Oliver Stone’s slick and glistening Wall Street may be known for its famous Gordon Gecko (Michael Douglas) quote “greed is good,” but a far more disturbing utterance comes earlier in the film from the eager young upstart, Bud Fox (Charlie Sheen), who yearns to make it as a heavy financial hitter. After losing big at his day trader Manhattan gig, Bud walks into the New Jersey dive bar where his father, Carl (Martin Sheen), shares a few beers with union buddies. After embarrassingly asking for money, Bud laments the situation with a condescending stab at Carl’s blue-collar life: “There is no nobility in poverty anymore, Dad.” In one phrase, Bud connects a decade’s worth of blood, sweat, and sacrifice with being poor, a dagger to the ideological heart of hardworking America that remains pertinent to this very day in the form of mass foreclosures, worthless stocks, and financially broken families.
From its glossy opening credits highlighting the World Trade Center to its emphasis on cutting edge 1980s technology, Wall Street plays like a haunted time capsule of visual icons dated by the extreme expansion of capitalism. Skylines, buildings, and inanimate objects overwhelm the people, emotions, and beliefs. The soft-shell narrative builds on the All About Eve foundation of a student accepted into a specialized world by a diabolical teacher, only to fall prey to the alluring dangers of the profession. Bud’s trajectory upward from low-level phone junky to Gecko’s right-hand man is fascinating for his diversity of shady roles. First, Gecko uses Bud as a one-time tool for insider information, and later as a human front for his illegal dealings. During Bud’s lowest moment, he acts as a cheap private detective, following Gecko’s arch nemesis (Terence Stamp), then reporting back barks of information like a loyal dog to its master. When Bud’s work finally starts paying off in the currency of cars, luxury lofts, and oodles of money, Stone begins to separate the two characters, making their relationship even more dependent on Gecko’s sly motivations and manipulative comments.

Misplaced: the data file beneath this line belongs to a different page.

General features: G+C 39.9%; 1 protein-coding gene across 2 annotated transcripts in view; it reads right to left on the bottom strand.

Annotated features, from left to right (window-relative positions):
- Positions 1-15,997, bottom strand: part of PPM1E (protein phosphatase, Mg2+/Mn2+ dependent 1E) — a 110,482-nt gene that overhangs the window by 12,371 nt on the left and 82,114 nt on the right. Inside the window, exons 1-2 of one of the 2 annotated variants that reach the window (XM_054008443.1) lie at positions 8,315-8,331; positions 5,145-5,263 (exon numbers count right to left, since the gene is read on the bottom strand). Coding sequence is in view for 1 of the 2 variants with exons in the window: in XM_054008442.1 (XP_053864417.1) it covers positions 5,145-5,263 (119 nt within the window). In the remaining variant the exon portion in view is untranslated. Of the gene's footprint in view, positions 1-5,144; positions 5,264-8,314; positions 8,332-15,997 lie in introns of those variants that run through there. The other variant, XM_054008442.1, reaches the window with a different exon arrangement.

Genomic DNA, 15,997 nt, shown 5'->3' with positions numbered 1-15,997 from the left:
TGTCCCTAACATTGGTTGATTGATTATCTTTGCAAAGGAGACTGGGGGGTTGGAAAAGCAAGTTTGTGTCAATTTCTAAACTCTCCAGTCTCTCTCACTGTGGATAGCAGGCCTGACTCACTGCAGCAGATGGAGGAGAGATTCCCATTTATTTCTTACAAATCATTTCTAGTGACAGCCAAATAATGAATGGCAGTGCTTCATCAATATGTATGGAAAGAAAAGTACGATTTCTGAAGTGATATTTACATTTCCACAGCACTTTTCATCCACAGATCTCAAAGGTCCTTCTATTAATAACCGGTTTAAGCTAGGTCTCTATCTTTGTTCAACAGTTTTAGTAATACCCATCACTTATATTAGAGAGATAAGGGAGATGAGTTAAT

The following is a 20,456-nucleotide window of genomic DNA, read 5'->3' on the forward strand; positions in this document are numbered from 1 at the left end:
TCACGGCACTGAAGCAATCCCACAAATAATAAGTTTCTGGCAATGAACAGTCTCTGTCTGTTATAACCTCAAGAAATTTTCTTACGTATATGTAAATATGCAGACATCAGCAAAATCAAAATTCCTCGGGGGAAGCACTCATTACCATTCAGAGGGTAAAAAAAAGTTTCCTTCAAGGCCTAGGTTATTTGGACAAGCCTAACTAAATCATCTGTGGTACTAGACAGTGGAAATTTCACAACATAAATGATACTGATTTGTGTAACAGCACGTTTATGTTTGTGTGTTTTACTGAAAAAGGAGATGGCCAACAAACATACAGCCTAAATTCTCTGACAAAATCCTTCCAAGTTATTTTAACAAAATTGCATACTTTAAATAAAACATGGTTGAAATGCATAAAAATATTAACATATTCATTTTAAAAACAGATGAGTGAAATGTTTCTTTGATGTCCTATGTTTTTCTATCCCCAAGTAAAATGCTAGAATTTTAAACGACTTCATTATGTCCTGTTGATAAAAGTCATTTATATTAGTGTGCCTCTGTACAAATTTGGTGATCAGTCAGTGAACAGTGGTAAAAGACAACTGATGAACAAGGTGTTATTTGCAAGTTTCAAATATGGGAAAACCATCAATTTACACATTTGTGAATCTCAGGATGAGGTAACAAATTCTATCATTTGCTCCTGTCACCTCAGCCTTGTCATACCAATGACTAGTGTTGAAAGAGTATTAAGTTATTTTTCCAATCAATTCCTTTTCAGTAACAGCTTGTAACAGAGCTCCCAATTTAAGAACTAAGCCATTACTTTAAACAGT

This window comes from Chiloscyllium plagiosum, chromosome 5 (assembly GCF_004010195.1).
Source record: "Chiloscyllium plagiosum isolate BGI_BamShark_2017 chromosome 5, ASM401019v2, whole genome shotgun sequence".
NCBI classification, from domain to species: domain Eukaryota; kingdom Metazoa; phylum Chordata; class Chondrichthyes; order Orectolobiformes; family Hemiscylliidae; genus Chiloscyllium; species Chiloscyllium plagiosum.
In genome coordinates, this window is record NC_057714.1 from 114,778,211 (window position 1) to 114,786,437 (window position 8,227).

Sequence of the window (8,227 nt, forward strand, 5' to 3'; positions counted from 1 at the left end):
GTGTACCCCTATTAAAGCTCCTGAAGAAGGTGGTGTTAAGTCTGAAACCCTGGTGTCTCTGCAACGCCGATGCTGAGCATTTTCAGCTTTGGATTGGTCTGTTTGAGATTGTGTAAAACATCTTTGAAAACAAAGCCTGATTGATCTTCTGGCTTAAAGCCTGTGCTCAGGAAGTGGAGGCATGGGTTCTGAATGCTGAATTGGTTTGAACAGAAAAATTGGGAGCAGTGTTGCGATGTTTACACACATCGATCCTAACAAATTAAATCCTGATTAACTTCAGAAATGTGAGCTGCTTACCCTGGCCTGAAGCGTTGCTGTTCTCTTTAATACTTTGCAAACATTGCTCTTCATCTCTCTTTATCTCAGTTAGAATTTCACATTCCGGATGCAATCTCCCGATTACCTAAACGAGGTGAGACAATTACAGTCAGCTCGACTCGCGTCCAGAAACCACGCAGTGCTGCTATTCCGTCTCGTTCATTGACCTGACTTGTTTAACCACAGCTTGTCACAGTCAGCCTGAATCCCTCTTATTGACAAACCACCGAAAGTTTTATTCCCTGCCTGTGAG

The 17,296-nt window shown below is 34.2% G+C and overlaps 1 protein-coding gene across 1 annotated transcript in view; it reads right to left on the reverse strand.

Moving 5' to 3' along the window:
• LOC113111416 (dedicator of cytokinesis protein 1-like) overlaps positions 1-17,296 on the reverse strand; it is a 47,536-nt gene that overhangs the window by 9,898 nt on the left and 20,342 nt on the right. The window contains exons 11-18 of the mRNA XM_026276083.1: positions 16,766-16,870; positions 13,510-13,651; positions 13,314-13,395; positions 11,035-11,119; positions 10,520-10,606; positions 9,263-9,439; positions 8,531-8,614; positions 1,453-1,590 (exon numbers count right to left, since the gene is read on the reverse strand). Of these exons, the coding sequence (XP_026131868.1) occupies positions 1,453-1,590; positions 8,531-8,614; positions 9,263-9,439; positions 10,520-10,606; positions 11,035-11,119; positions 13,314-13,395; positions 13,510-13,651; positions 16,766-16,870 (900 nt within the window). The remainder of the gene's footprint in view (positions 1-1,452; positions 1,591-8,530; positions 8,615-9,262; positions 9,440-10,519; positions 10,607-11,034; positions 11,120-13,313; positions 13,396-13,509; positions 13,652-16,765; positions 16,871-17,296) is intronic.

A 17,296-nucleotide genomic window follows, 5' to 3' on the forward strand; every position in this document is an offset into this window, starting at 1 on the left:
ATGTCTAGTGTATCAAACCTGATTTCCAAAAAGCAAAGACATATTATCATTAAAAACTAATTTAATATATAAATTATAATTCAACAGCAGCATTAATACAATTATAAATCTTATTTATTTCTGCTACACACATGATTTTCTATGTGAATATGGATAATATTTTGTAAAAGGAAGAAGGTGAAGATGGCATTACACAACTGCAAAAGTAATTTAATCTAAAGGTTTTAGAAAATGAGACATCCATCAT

This dynamic between dealer and addict plays well in the fast lane of Wall Street’s first half, building Bud as an arrogant and ultimately ignorant yuppie primed for an epic fall. But Sheen’s performance begins to show extreme cracks in range during the more emotional final act. His reactions are unable to distinguish moral dilemma from outright melodrama, and Bud becomes a caricature of the whiney, self-indulgent neophyte posing as a high-end player. This comes to a head during Bud’s Jerry Maguire-style perp walk late in the film, a facile moment where Sheen turns from power broker to pouting cry-baby in a matter of steps. Standing up against Douglas’s bravura scenery chewing makes this a hard balancing act for Stone, whose direction often descends into cliché as Gecko falls prey to less superior foes. In all honesty, what seemed like a tangible and dynamic tragedy in my younger years now feels diminished by haphazard familiarity and languishing sentimentality for a character’s plight, something recent Stone films like World Trade Center have been guilty of as well.